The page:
My cat, Tara, is a blood donor. Yeah, that’s a thing. I wouldn’t be surprised if you hadn’t heard of feline blood donors before. It may not have even crossed your mind that a cat would need a blood transfusion in the first place.
After I heard of canine blood donors, I decided to see if feline blood donors were needed, too. That’s how I discovered the ACCES Blood Bank, located at the BluePearl Veterinary Partners emergency and specialty clinic in Seattle.
In order to be a blood donor, a cat needs to be under 6 years of age, over 10 pounds and indoor only. All cats in the household have to be indoor-only as well because the blood bank doesn’t have the resources to run complete disease screenings on every donation.
ACCES Blood Bank director Michelle Mensing says there are several reasons why a cat might need a blood transfusion. A cat hit by a car or attacked by a dog could lose a lot of blood, for example. In addition to trauma, conditions such as rat-bait poisoning, flea anemia, gastrointestinal ulcers and immune modulated hemolytic anemia are the most common reasons cats need blood transfusions.
How does it work?
Before every donation, a veterinarian examines the cat and gets a set of vital signs. Once she’s cleared by the vet, the cat is given a sedative and put in a cat restraint bag. When the cat is fully sedated, she’s removed from the bag and given a mixture of oxygen and gas anesthesia to keep her asleep for the duration of the donation.
The donation itself only takes about 10 minutes. A staff member places an IV catheter in one of the cat’s neck veins and uses a syringe to draw out 2 ounces (53 ml) of blood. This is about 10 percent of a cat’s total blood volume.
As the cat recovers from the anesthesia and sedation, she’s given subcutaneous fluids to make up for the blood that was taken. She also gets lots of cuddles as she wakes up. The blood is centrifuged to separate the plasma and packed blood cells, so each donation saves two lives.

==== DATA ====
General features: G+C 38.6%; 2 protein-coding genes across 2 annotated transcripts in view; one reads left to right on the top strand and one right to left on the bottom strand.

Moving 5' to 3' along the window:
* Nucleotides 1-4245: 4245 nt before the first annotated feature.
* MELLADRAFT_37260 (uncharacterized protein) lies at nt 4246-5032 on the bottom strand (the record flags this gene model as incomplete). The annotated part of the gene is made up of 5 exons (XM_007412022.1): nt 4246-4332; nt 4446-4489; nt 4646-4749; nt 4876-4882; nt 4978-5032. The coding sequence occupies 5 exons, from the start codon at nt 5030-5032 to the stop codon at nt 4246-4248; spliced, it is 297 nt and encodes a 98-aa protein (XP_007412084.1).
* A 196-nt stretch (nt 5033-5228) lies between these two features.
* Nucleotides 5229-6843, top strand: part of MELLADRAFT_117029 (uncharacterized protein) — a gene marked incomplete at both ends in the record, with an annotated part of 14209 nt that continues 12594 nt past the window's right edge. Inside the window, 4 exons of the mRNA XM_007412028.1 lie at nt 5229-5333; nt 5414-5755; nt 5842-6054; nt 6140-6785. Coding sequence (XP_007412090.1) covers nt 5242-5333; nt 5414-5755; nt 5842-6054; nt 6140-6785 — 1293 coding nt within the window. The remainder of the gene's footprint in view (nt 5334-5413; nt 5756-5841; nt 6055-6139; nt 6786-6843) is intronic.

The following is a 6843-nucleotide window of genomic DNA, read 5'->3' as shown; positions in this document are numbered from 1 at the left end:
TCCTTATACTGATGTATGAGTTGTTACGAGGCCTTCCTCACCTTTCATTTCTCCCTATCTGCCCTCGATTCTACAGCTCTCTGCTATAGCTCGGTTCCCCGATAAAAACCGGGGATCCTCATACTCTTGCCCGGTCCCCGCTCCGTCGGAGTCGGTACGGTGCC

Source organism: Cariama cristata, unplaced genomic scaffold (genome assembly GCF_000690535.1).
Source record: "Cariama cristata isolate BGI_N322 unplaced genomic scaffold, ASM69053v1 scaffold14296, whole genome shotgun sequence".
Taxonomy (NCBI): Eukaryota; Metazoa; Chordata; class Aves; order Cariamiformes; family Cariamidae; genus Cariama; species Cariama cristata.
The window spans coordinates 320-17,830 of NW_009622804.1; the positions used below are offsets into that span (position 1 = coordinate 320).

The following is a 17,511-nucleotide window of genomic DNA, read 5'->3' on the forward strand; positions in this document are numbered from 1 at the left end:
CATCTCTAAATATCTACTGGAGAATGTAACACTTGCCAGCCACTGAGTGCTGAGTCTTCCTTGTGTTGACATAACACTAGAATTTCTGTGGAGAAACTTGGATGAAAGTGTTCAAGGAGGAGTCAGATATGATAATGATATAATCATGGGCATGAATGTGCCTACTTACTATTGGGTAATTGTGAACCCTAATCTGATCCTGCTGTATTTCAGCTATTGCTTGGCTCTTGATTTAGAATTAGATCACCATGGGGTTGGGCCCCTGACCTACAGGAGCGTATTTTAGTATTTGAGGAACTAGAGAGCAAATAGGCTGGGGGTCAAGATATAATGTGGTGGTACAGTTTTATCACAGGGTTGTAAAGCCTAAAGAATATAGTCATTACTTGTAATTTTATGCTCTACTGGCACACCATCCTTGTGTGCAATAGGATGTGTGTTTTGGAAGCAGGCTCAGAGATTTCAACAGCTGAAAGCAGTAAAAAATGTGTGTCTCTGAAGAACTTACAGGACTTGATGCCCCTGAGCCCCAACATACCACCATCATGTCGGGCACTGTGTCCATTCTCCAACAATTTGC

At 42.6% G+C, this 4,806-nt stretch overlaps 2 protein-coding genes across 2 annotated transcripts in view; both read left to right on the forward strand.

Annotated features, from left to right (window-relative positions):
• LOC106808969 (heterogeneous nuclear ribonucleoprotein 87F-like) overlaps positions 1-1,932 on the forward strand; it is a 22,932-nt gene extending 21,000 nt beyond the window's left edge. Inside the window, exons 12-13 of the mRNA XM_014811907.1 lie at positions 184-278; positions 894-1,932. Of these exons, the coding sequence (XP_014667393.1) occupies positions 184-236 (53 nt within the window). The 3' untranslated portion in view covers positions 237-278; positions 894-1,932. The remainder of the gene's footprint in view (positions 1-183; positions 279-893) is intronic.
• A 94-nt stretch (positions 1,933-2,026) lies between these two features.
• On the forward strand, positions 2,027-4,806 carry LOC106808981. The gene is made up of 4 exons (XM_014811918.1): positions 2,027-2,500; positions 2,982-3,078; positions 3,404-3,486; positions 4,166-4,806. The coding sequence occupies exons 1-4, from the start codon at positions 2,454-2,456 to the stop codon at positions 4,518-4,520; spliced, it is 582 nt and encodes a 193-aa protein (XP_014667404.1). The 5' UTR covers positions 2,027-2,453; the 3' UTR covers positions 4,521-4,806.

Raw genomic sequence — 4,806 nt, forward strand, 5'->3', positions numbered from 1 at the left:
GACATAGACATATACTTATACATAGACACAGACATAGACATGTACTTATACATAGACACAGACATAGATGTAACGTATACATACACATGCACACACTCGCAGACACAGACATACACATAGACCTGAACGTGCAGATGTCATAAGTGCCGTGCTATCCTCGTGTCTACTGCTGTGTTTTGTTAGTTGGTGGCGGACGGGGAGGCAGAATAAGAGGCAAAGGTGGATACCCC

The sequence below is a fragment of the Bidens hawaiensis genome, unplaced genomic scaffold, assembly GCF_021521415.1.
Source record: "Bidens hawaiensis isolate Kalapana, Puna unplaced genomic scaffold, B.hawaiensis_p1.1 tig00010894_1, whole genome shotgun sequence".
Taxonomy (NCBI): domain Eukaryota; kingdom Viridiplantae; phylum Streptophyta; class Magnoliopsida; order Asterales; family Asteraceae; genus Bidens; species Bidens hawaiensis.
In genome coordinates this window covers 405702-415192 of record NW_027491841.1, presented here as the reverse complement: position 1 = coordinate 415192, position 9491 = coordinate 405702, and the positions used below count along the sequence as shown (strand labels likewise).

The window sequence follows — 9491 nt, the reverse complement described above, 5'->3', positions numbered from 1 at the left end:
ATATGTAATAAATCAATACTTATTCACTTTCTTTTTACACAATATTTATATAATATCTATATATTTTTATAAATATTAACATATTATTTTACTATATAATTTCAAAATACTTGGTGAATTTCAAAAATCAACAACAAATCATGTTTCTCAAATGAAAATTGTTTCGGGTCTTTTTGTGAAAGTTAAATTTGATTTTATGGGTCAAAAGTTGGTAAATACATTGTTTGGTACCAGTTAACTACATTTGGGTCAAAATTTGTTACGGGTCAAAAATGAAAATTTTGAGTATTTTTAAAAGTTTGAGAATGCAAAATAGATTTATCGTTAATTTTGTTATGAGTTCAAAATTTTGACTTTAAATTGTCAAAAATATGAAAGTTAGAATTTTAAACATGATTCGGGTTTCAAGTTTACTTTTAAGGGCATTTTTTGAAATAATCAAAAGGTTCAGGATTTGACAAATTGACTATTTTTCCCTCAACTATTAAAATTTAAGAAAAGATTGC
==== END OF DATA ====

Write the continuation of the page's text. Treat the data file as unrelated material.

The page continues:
Blood types in cats
Cats have three blood types: A, B and AB. A is by far the most common, and 63 of the ACCES Blood Bank’s 72 feline donors are type A. The other nine are type B. Type AB is far rarer, and only about 0.5 percent of cats in the world are AB. There is no “universal donor” blood type in cats, so it’s crucial to know a cat’s blood type before giving a transfusion.
Community blood banks are rare in the U.S. Most hospitals that need feline blood either buy it from large commercial blood banks or use staff cats when needed for an emergency.
The need for feline blood is high, though. “There’s a nationwide shortage of feline blood, and many commercial blood banks are telling people it’s a two- to three-week wait to get product,” Michelle says. “We really do appreciate all our donors. What we do here is so immensely important and would not be possible without all the support from our awesome community.”
Would you like to see if your cat could be a superhero like my Tara? Check with your local emergency and specialty clinics to see if there’s a blood bank in your area. If there isn’t one, maybe you can help to get one started!
Thumbnail: Photography Courtesy JaneA Kelley.
About the author
JaneA Kelley is the author of the award-winning cat advice blog Paws and Effect, and a contributing writer at Catster.com. She is a volunteer with Diabetic Cats in Need, a nonprofit that helped save her diabetic cat’s life.
Editor’s note: This article originally appeared in Catster magazine. Have you seen the new Catster print magazine in stores? Or in the waiting area of your vet’s office? Click here to subscribe to Catster and get the bimonthly magazine delivered to your home.